In part because of population growth, the nation's municipal water consumption is the fastest growing sector of U.S. water use, in particular from low density sprawl development. This is a serious concern for the Mattaponi River, which makes the endangered list because it is threatened by a planned reservoir that would provide water for the sprawling cities of Virginia's Tidewater region. Virginia's Mattaponi River is considered one of the most pristine coastal river systems on the eastern seaboard.

The other rivers on the list are Colorado's Gunnison River, which is burdened by unnatural water flows, along with the Snake River and Georgia's Tallapoosa River, which are both threatened by impacts from dams, and the Trinity River in Texas, which could be severely affected by planned flood control and floodplain projects.

To access a copy of the report, see www.americanrivers.org

Source: Environment News Service

6) NEWS: World Water Forum 2003 Highlights
The Third World Water Forum was held March 16-23 in the neighboring cities of Kyoto, Shiga, and Osaka, Japan. More than 24,000 participants from 182 countries attended the event, which is held every 3 years under the auspices of the World Water Council (WWC; Marseilles, France), an international nonprofit, nongovernmental "think tank" formed in 1996 to address critical
water issues worldwide.

Several environmental groups and other nongovernmental organizations expressed disappointment in the overall outcome of this year's forum, noting that certain key issues, such as declaring access to clean water as a basic human right, were not addressed in the final consensus declaration presented by government ministers from 101 countries and delegates from 69 others.

For the complete story visit:
http://www.wef.org/MemberZone/WefReporter/Archive/2003/wefreporter.0409.jhtml

Source: RiverInfo - a River Network listserve

7) EVENT: Obed-Emory Riverfest - May 3, 2003
Come join in a fun-filled day of live music, good food, regional arts and crafts, games, outdoor activities, and much more!! The 2003 Obed-Emory RiverFest is scheduled for Saturday, May 3 in downtown Wartburg, Tennessee. This year's festival will include hiking, swimming, and other events for outdoor enthusiasts, as well as a celebration of the communities of Morgan County, with local bands, local food, regional arts & crafts, and performances and informational presentations by area students.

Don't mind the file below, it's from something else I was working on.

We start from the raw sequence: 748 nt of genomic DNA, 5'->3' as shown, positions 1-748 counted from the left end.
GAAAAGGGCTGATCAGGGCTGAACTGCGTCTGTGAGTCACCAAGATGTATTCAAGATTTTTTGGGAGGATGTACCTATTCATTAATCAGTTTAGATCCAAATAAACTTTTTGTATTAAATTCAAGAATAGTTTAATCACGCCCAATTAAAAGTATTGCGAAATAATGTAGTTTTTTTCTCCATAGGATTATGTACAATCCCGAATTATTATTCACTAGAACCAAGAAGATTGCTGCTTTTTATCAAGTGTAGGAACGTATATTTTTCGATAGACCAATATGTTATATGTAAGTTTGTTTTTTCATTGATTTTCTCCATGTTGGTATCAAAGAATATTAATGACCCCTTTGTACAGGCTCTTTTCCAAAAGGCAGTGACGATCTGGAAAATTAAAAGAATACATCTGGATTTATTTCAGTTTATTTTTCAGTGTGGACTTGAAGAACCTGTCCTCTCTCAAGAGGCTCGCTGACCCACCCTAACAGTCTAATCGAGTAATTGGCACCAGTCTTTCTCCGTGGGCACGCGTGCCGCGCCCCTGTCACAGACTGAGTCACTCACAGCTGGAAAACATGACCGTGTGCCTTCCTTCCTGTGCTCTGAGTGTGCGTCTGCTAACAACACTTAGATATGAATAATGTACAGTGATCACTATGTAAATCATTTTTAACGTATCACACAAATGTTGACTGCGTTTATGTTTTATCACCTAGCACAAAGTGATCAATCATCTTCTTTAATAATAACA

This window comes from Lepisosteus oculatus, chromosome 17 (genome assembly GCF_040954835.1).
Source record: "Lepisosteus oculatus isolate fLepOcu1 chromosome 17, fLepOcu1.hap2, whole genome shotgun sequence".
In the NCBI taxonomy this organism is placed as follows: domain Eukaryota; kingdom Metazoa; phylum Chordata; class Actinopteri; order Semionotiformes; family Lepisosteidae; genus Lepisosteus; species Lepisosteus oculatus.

A volunteer River Cleanup will begin at 8:00 at the main stage (next to the National Park Service Visitor Center). The event will also include one or more Chota (Doug Klaras - 865-637-7451)/ETWC (Patrick Martin - 865-376-0197) whitewater trips, ranging from Class II-IV, water levels permitting. In addition, in the afternoon, there will be an ongoing outdoor gear swap on the courthouse grounds. (No registration or fees required.)

There is NO CHARGE for attending the festival. Volunteer donations will be used to support the
teachers of Morgan County for water quality education and student field trips to the Obed and
Emory Rivers. (Note: In the event of bad weather, the festival will relocate from downtown to the Wartburg Civic Center)

Source: Emory River Watershed Association

8) EVENT: French Broad River Festival - May 9-11, 2003
Friday: Local bluegrass music, race registration, vending, camping at festival site.
Saturday: Vending and live music from noon to midnight. Afternoon race down the French Broad River, silent auction, raffle drawing. Located on the Hot Springs Spa and Campground property. For more information contact Mark Mickey or Chris Donochod at [email protected]

9) EVENT: 2003 National Source Water Protection Conference
Washington, D.C. June 2 - 4, 2003
The conference will bring together various Federal, Tribal, State, and local officials; watershed managers; conservation partners; members of environmental, public health, business, and citizens' organizations; technical assistance providers and others to learn about effective actions that prevent contamination of drinking water sources.
For additional information, visit http://www.epa.gov/ogwdw/protect/swpconf.html

Source: EPA

10) EVENT: "Water for a Sustainable and Secure Future" Conference
The National Council for Science and the Environment will hold its 4th National Conference on Science, Policy and the Environment: "Water for a Sustainable and Secure Future" on January 29-30, 2004 at the Ronald Reagan Building and International Trade Center in Washington, D.C.
Preliminary information is available at: http://www.ncseonline.org/NCSEconference/2004conference/

11) RESOURCE: Cottonwood Foundation Offers Grants for Grassroots Organizations
Deadline: Open
The Cottonwood Foundation, a nonprofit organization dedicated to promoting empowerment of people, protection of the environment, and respect for cultural diversity, has announced its 2003 grant request information. In 2003, the foundation will award approximately 40 grants in the $500 to $1,000 range to grassroots organizations in the United States and internationally. The foundation has a very limited amount of funding available and will only award grants to organizations that work to protect the environment, promote cultural diversity, empower people to meet their basic needs, and rely on volunteer efforts.

Examples of activities that might be funded include replanting of native plant species; land acquisition; construction of housing or buildings; purchase of tools, equipment, seeds, or animals; conducting training workshops; developing educational materials; providing funds